More than 30 projects are using this more structured approach. While too early to compare with our traditionally managed projects, early observations indicate a significant improvement to stakeholder alignment, risk management, and rapid issue resolution, as well as improved cost and schedule performance. The structure also is being used before contract award on our largest and most complex upcoming projects, where potential changes and mission impacts can be jointly managed during design and acquisition phases. This clearer focus forms tighter alignment between NAVFAC and supported commands on pre-award decisions with the highest opportunity to influence post-award outcomes.
LEVERAGING INNOVATIVE TOOLS
Another significant initiative underway is the implementation of an Electronic Construction Management System (eCMS). This framework aims to standardize our post-award construction management, provide a more consistent and effective interface with our contract partners, enable more timely and structured resolution of issues, and allow data mining that will drive continued process improvements.
In the past, NAVFAC has relied on locally developed ad-hoc systems for construction management needs. The lack of a common construction management system made it difficult to shape and enforce best practices. Moreover, field staff lacked an electronic system that would allow them to effectively manage projects and collaborate with the rest of the project team across the enterprise. Today, NAVFAC Atlantic manages more than 130 projects in eCMS with nearly 3,000 enrolled users. This expansion will continue until we are managing every project above $1 million with the same consistent methods across all our field offices.
NAVFAC also will continue project management improvement by the use of assessments through different phases of the project delivery process. Key Performance Indicators (KPI) have been implemented to assist in tracking performance-to-plan on critical pre- and post-award milestones. Use of those KPIs in the pre-award stage has already delivered significant improvements in construction award timeliness—both in holding to schedule and awarding military construction projects in budget year.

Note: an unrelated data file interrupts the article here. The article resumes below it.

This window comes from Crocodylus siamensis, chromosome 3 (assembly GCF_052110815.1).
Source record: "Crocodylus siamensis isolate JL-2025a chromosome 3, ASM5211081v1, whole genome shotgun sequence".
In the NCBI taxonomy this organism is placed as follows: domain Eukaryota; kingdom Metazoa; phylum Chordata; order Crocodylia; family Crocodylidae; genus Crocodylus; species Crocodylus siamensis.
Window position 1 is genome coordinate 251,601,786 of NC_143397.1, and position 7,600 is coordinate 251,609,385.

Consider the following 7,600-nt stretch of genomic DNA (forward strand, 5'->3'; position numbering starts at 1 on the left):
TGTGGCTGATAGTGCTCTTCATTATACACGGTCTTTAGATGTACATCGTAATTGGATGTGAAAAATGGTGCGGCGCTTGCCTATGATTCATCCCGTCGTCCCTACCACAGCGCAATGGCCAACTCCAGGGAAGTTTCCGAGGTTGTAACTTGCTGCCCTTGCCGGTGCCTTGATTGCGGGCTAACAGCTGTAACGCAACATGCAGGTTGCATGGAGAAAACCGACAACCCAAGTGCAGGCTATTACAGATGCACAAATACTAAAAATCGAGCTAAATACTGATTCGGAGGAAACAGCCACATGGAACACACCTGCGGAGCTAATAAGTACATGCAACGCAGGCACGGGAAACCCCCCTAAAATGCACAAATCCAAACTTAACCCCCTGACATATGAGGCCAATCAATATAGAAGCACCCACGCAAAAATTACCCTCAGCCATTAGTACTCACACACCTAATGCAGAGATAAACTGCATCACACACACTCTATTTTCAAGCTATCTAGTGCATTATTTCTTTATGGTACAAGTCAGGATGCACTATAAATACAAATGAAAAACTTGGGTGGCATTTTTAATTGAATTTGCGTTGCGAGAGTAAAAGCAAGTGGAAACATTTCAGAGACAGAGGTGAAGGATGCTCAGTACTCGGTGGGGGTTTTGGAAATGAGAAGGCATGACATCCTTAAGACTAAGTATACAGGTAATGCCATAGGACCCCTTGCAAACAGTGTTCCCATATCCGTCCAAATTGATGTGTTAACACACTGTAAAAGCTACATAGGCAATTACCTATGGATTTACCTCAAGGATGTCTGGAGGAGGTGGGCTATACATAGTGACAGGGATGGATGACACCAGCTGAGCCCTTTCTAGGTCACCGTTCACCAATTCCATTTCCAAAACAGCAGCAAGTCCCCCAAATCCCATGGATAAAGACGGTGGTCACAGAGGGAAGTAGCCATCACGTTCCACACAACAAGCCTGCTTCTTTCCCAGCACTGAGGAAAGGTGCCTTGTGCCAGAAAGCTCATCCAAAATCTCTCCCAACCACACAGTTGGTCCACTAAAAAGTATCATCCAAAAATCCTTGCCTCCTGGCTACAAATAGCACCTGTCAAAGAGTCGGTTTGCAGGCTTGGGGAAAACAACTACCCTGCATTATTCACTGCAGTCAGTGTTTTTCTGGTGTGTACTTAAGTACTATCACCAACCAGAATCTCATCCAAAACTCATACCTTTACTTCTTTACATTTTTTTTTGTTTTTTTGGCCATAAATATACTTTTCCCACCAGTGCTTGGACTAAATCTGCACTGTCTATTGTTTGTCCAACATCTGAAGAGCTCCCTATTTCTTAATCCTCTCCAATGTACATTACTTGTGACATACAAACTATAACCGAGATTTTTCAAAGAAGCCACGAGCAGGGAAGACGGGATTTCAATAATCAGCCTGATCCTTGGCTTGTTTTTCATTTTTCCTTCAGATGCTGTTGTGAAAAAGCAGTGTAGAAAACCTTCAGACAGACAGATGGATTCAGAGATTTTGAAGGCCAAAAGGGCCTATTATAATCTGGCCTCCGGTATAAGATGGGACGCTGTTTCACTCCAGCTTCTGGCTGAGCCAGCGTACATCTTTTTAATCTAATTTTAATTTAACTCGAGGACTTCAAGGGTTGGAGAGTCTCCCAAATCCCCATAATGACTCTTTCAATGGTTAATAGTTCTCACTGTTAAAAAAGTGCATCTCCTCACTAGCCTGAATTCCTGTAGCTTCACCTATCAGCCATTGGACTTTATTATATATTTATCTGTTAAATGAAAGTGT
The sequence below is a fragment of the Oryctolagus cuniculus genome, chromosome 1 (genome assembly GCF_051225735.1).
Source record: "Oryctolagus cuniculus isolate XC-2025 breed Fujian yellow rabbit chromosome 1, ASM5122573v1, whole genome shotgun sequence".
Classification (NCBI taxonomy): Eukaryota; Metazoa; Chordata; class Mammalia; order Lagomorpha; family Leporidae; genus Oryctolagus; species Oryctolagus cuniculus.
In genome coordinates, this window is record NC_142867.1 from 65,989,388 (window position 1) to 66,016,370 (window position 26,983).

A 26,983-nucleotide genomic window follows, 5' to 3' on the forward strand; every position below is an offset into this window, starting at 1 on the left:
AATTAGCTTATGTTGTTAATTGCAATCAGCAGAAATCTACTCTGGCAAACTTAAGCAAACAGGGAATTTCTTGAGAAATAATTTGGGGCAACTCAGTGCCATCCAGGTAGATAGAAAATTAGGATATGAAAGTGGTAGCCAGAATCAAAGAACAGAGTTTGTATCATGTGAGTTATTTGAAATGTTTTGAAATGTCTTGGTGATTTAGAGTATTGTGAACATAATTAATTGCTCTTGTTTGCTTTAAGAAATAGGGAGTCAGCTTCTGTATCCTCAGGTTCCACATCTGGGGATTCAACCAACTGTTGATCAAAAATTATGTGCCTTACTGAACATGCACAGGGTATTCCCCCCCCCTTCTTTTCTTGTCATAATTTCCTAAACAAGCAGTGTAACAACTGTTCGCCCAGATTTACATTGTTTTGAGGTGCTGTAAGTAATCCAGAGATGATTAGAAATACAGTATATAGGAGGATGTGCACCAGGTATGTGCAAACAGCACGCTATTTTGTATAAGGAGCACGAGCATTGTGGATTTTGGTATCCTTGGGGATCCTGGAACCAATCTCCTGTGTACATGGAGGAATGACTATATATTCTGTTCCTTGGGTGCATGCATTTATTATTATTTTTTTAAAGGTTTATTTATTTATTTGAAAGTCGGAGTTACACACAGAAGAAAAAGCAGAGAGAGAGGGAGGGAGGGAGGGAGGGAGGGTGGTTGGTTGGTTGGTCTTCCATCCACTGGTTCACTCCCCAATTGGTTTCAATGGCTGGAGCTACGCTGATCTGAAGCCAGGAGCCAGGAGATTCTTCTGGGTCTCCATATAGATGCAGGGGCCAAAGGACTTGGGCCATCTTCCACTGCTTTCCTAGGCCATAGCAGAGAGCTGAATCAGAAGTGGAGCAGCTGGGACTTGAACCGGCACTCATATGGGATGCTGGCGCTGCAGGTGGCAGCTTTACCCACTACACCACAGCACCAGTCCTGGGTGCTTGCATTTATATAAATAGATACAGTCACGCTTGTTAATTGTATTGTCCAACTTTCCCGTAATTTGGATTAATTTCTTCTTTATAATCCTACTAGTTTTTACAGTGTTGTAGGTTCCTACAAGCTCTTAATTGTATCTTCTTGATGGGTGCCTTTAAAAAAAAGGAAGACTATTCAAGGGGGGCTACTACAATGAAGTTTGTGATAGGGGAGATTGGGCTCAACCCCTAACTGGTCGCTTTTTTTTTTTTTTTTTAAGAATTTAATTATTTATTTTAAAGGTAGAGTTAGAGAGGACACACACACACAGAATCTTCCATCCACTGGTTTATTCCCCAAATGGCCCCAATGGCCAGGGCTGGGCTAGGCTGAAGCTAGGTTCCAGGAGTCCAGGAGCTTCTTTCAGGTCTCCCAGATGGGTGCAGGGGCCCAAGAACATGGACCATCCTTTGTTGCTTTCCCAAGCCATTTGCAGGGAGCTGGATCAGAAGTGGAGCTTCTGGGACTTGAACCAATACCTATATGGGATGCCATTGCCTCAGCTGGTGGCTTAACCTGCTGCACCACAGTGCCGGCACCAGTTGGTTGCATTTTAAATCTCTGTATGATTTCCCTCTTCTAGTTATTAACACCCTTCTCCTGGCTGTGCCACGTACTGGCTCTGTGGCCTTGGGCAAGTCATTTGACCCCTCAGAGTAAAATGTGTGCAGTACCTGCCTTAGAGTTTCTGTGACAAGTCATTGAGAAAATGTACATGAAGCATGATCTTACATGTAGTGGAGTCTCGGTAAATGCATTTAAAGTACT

Opportunities for further development include more predictive assessments to identify issues before schedule gates are missed. More defined KPIs that better evaluate the quality of planning and design deliverables are the goal.
Overall, NAVFAC continues to seek a better understanding of project development readiness, design deliverable quality, construction readiness, and overall product health.
The alignment of tools, systems, and doctrine is critical to delivering long-term performance improvement. Both fleet and combatant commanders are driving a sense of urgency to deliver infrastructure that assures mission readiness. That sense of urgency must be matched with a project delivery structure that supports and sustains performance.
Together, governance models, senior leader engagement, partnering practices, assessments, and work management systems will drive improvements that are becoming a lasting part of our organizational DNA—all focused on delivering the infrastructure our warfighters need to win in this era of Great Power Competition and advancing NAVFAC’s vision to be the trusted facilities and expeditionary experts enabling overwhelming Fleet and Marine Corps lethality.
Rear Adm. Dean VanderLey, P.E., CEC, M.SAME, USN, is Commander, and Capt. Chris Via, P.E., USN, is Deputy Commander for Operations, NAVFAC Atlantic. They can be reached at firstname.lastname@example.org; and email@example.com.
[This article first published in the May-June 2021 issue of The Military Engineer.]